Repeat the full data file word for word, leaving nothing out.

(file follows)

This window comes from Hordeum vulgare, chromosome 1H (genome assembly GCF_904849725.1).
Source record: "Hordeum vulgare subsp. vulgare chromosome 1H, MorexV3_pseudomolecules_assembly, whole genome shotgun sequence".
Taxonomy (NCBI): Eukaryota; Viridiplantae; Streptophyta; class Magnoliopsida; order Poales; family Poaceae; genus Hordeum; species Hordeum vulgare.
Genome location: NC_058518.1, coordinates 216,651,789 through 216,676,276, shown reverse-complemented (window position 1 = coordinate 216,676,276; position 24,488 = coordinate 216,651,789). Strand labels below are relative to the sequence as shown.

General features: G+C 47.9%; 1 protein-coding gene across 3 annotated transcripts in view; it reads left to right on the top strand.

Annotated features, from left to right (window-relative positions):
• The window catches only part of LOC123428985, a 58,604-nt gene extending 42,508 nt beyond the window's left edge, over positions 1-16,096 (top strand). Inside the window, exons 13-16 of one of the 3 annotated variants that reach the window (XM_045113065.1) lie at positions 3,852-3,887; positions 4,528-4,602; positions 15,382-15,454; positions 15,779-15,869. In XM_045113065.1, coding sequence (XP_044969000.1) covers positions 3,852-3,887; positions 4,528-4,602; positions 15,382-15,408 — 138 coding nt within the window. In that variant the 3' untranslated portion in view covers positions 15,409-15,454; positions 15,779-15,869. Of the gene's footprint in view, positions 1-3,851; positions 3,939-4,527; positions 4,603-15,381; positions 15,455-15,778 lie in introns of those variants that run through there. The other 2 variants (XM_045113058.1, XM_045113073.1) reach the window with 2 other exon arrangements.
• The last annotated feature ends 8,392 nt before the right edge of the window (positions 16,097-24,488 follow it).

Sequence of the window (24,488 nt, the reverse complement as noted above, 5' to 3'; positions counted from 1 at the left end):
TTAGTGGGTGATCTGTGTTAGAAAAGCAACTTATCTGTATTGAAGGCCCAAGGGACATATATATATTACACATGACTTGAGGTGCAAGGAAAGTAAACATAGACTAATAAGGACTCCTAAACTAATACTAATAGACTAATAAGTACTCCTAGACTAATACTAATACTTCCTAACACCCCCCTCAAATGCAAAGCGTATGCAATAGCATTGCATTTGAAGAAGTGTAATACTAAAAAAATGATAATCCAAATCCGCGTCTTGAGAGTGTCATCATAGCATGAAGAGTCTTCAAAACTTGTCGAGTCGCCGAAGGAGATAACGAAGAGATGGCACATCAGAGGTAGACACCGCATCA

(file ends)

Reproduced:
This window comes from Hordeum vulgare, chromosome 1H (genome assembly GCF_904849725.1).
Source record: "Hordeum vulgare subsp. vulgare chromosome 1H, MorexV3_pseudomolecules_assembly, whole genome shotgun sequence".
Taxonomy (NCBI): Eukaryota; Viridiplantae; Streptophyta; class Magnoliopsida; order Poales; family Poaceae; genus Hordeum; species Hordeum vulgare.
Genome location: NC_058518.1, coordinates 216,651,789 through 216,676,276, shown reverse-complemented (window position 1 = coordinate 216,676,276; position 24,488 = coordinate 216,651,789). Strand labels below are relative to the sequence as shown.

General features: G+C 47.9%; 1 protein-coding gene across 3 annotated transcripts in view; it reads left to right on the top strand.

Annotated features, from left to right (window-relative positions):
• The window catches only part of LOC123428985, a 58,604-nt gene extending 42,508 nt beyond the window's left edge, over positions 1-16,096 (top strand). Inside the window, exons 13-16 of one of the 3 annotated variants that reach the window (XM_045113065.1) lie at positions 3,852-3,887; positions 4,528-4,602; positions 15,382-15,454; positions 15,779-15,869. In XM_045113065.1, coding sequence (XP_044969000.1) covers positions 3,852-3,887; positions 4,528-4,602; positions 15,382-15,408 — 138 coding nt within the window. In that variant the 3' untranslated portion in view covers positions 15,409-15,454; positions 15,779-15,869. Of the gene's footprint in view, positions 1-3,851; positions 3,939-4,527; positions 4,603-15,381; positions 15,455-15,778 lie in introns of those variants that run through there. The other 2 variants (XM_045113058.1, XM_045113073.1) reach the window with 2 other exon arrangements.
• The last annotated feature ends 8,392 nt before the right edge of the window (positions 16,097-24,488 follow it).

Sequence of the window (24,488 nt, the reverse complement as noted above, 5' to 3'; positions counted from 1 at the left end):
TTAGTGGGTGATCTGTGTTAGAAAAGCAACTTATCTGTATTGAAGGCCCAAGGGACATATATATATTACACATGACTTGAGGTGCAAGGAAAGTAAACATAGACTAATAAGGACTCCTAAACTAATACTAATAGACTAATAAGTACTCCTAGACTAATACTAATACTTCCTAACACCCCCCTCAAATGCAAAGCGTATGCAATAGCATTGCATTTGAAGAAGTGTAATACTAAAAAAATGATAATCCAAATCCGCGTCTTGAGAGTGTCATCATAGCATGAAGAGTCTTCAAAACTTGTCGAGTCGCCGAAGGAGATAACGAAGAGATGGCACATCAGAGGTAGACACCGCATCA